Sarcosuchus in The Land Before Time
In LBT they are called Belly Draggers. One lived in the swamp and appeared twice in the The Land Before Time X: The Great Longneck Migration.
The first time it appears disguises itself as a stone and Littlefoot tried to jump on it. It tried to bite him but was trodden on by Sue. Later it attacks his friends as they pass through. It almost eats Petrie but Cera accidentally makes a log land on it. (it wasn't really red - it's an effect used several times in LBT but never before this drastically, only the sky) Five more appear in The Amazing Threehorn Girl. They come into the Great Valley through a hole in the Great Wall. Two chase the gang. They go after Cera when she goes the other way from the rest but are scared away when she knocks down some rocks by accident. The characters believe they have left the valley and the adults seal the opening - but ominously there is no sign of the crocodilians, the reason being that they have not left the valley.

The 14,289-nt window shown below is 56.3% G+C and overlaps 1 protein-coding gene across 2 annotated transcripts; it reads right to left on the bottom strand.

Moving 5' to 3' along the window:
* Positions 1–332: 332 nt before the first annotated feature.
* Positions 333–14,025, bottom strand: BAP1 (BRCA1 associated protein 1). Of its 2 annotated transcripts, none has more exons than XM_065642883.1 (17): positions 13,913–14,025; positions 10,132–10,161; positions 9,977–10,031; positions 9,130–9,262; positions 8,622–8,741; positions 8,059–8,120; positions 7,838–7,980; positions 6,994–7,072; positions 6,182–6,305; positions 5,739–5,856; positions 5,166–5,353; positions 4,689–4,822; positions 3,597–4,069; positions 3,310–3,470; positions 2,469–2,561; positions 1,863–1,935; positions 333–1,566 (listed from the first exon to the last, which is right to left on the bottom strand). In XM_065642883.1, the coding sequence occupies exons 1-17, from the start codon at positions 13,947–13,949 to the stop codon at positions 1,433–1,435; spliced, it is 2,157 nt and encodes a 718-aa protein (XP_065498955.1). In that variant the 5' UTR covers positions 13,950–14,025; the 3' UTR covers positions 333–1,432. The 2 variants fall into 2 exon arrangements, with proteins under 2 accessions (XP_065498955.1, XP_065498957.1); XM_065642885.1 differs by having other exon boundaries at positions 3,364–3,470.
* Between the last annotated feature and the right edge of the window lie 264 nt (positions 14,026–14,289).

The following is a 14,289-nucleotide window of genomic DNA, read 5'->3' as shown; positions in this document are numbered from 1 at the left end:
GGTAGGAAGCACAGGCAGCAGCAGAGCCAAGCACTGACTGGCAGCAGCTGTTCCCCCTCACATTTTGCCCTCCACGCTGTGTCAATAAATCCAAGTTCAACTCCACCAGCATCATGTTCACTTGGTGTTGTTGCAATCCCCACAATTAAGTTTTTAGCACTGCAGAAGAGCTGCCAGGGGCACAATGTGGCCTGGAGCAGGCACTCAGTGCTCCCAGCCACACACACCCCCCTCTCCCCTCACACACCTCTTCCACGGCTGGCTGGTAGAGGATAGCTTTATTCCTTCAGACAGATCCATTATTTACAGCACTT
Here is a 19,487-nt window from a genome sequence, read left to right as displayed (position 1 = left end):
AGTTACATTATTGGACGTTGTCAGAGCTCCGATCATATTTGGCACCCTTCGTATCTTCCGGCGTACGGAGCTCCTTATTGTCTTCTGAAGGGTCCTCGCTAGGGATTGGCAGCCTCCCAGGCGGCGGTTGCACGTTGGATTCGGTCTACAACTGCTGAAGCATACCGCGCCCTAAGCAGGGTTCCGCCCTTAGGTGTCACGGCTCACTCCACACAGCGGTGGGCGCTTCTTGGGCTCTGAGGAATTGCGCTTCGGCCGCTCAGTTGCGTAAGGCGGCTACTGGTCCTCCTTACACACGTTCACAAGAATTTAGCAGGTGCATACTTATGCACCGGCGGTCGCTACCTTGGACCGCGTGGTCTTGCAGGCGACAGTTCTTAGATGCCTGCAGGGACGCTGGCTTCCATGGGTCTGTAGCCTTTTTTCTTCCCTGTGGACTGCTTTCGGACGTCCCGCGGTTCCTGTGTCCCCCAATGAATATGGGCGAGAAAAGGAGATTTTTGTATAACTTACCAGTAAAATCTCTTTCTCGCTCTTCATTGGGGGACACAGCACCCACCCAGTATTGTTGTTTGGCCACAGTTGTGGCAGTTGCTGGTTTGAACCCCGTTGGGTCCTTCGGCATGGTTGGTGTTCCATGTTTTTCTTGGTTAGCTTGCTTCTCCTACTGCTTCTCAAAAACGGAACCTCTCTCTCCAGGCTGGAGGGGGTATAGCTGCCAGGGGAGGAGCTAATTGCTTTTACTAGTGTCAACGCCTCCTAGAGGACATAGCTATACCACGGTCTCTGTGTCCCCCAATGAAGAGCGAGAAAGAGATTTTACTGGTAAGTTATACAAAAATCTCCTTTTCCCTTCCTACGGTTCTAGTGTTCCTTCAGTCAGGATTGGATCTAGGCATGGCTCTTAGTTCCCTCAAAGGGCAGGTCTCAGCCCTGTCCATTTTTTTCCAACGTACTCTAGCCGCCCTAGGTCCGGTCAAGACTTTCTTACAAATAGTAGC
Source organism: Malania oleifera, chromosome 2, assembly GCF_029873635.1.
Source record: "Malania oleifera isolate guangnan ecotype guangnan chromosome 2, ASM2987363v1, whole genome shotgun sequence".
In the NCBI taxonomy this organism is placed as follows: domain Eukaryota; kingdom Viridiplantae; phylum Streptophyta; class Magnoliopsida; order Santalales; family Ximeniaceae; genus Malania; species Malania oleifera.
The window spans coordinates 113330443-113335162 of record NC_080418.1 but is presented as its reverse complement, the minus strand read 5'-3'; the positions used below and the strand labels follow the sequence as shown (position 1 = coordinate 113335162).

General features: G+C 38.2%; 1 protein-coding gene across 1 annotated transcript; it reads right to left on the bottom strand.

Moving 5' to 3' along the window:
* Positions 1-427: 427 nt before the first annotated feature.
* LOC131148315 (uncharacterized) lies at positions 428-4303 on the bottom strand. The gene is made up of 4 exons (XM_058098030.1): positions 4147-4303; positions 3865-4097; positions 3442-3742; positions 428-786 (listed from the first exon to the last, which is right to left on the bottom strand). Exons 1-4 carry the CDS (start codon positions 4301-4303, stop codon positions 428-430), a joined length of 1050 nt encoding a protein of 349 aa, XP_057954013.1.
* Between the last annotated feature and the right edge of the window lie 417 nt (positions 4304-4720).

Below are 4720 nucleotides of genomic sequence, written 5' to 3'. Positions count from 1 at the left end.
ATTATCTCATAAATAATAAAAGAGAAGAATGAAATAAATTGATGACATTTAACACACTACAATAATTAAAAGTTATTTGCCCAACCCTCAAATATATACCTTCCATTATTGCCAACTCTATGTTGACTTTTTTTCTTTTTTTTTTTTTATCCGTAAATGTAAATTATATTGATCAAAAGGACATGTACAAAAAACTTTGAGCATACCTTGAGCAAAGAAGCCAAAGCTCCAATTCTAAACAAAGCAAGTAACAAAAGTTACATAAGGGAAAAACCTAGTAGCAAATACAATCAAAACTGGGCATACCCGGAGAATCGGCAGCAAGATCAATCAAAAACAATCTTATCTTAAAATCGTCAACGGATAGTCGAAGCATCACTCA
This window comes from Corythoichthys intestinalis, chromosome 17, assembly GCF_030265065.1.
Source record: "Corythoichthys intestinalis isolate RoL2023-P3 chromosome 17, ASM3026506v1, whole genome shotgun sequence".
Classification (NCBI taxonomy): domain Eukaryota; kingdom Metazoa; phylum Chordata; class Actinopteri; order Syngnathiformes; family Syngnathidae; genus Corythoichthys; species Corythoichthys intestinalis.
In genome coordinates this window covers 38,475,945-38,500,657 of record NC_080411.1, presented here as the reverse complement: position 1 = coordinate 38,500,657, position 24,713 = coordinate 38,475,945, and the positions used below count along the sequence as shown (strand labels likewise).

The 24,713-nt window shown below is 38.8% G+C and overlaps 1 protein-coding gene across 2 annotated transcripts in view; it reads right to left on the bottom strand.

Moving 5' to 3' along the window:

For rescuing her friends Cera is thought to be a hero and although reluctant at first she begins to exaggerate the story a little bit more each retelling. To prove to Chomper that Cera is lying Littlefoot and Petrie take him to the sight were the Sarcosuchus cornered Cera. However they end up seeing a huge Sarcosuchus and two smaller ones heading towards the middle of the valley. When this is revealed and it turns out Cera was lying the adults try to chase her out of the valley. She runs away and is attacked by all five Belly Draggers. Her father arrives and fights them off, and they are chased from the valley for real since he push this crocodilian down on the ground, bites his tail, and swings it round and round and throws it in the air which makes them scared, threatened and forced to flee immediately. And it land on top of this brown one when its right behind the others.
- "Sarcosuchus imperator". Prehistorics Illustrated. (illustrations)
- "African fossil find: 40-foot crocodile". Guy Gugliotta. Washington Post, October 26, 2001. Retrieved November 17, 2004.
- SuperCroc: Sarcosuchus imperator. Gabrielle Lyon. Retrieved November 17, 2004.
- "'SuperCroc' fossil found in Sahara". D. L. Parsell. National Geographic News, October 25, 2001. Retrieved November 17, 2004.
- Dinosaur Expedition 2000. Paul C. Sereno. Retrieved November 17, 2004.